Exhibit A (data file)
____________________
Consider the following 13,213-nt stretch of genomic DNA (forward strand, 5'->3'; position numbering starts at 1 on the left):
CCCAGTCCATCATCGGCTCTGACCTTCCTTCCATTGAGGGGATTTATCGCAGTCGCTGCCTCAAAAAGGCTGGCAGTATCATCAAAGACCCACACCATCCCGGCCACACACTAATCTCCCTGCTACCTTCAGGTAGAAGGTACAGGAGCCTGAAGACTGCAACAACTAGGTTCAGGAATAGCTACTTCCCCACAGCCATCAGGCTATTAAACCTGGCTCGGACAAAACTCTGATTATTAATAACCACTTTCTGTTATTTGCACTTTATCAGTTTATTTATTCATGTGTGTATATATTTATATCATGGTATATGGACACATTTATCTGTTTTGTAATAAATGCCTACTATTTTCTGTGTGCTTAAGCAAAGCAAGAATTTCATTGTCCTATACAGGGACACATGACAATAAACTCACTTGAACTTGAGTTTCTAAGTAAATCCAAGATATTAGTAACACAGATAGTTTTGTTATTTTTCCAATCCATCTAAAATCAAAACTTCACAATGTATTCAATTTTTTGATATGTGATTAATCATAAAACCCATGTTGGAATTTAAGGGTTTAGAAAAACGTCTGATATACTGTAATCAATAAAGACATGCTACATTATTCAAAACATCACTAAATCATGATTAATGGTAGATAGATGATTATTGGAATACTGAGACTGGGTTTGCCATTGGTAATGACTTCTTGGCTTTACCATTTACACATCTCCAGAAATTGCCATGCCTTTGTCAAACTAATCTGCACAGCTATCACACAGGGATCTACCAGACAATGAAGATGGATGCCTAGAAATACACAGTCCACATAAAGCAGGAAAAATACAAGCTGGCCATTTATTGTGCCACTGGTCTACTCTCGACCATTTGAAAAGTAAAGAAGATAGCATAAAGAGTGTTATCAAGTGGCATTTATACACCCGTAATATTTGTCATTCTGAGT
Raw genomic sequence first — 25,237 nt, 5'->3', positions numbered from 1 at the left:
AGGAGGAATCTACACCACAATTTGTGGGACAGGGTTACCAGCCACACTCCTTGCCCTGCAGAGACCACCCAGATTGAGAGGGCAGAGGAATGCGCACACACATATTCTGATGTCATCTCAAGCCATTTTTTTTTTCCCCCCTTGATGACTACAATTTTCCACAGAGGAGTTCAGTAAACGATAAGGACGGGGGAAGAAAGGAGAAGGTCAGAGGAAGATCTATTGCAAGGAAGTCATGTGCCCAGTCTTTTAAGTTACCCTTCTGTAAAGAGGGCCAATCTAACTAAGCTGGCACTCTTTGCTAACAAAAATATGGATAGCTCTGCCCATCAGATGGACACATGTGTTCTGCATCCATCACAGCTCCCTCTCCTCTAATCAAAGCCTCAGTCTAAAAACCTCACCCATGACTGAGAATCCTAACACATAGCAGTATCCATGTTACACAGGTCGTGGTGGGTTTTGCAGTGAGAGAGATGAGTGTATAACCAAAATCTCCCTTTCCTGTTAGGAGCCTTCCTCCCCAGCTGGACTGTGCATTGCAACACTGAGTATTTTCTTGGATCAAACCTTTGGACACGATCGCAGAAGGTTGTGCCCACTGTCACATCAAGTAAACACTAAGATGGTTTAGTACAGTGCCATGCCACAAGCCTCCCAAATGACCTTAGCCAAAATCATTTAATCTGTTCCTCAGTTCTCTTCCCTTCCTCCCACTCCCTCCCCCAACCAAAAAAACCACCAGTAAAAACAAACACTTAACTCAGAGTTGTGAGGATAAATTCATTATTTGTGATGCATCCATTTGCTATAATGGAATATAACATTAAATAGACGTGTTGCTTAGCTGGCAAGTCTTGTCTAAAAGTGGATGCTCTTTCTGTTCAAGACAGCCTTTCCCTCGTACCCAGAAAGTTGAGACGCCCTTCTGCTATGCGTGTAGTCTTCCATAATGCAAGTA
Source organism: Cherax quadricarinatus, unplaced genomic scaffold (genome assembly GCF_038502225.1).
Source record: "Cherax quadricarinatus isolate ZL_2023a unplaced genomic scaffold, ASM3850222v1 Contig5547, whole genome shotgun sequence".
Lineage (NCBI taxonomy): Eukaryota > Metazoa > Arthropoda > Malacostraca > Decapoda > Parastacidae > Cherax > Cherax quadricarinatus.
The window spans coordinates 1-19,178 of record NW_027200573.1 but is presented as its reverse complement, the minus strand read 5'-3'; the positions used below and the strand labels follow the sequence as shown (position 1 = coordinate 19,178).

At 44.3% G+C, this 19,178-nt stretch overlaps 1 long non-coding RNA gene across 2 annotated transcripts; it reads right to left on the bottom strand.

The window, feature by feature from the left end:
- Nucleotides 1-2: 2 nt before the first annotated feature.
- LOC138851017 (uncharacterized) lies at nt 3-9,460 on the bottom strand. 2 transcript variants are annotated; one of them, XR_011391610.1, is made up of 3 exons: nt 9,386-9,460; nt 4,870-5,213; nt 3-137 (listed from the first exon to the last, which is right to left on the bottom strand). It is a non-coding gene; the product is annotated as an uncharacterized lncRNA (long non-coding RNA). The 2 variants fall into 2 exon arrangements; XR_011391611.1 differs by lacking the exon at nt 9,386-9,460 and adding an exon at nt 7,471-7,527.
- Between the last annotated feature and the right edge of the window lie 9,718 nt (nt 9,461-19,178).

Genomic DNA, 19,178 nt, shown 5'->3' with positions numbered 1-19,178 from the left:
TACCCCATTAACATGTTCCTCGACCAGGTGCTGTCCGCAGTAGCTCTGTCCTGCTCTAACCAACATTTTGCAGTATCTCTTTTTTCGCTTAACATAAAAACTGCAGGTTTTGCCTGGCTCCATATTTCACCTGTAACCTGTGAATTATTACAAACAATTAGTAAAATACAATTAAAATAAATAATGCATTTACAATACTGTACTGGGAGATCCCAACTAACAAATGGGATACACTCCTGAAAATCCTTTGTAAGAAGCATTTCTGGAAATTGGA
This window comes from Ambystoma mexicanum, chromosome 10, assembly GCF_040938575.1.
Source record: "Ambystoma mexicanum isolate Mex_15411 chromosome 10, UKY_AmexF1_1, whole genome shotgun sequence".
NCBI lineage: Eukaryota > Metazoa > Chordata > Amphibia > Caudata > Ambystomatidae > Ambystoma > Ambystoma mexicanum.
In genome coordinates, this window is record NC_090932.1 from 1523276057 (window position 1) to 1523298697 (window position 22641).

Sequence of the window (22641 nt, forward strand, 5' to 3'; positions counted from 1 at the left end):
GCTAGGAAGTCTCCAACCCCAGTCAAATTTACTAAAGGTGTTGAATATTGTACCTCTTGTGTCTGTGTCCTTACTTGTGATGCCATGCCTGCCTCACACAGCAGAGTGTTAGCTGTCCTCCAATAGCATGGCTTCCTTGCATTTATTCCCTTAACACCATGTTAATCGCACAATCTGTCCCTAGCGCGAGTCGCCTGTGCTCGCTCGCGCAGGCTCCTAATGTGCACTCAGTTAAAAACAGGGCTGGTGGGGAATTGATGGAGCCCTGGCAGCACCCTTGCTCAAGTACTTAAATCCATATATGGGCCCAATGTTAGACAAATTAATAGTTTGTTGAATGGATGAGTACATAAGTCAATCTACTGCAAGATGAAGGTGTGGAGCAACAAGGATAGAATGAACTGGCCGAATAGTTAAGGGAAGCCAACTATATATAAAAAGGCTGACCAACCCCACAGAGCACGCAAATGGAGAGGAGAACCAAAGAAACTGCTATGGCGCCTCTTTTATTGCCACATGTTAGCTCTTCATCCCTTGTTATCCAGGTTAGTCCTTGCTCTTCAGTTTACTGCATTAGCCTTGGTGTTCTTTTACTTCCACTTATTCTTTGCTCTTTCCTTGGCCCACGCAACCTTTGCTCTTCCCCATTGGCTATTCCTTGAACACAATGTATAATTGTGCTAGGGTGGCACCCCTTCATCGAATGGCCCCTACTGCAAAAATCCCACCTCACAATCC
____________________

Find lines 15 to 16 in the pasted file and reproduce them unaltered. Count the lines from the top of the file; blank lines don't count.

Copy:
TACCCCATTAACATGTTCCTCGACCAGGTGCTGTCCGCAGTAGCTCTGTCCTGCTCTAACCAACATTTTGCAGTATCTCTTTTTTCGCTTAACATAAAAACTGCAGGTTTTGCCTGGCTCCATATTTCACCTGTAACCTGTGAATTATTACAAACAATTAGTAAAATACAATTAAAATAAATAATGCATTTACAATACTGTACTGGGAGATCCCAACTAACAAATGGGATACACTCCTGAAAATCCTTTGTAAGAAGCATTTCTGGAAATTGGA
This window comes from Ambystoma mexicanum, chromosome 10, assembly GCF_040938575.1.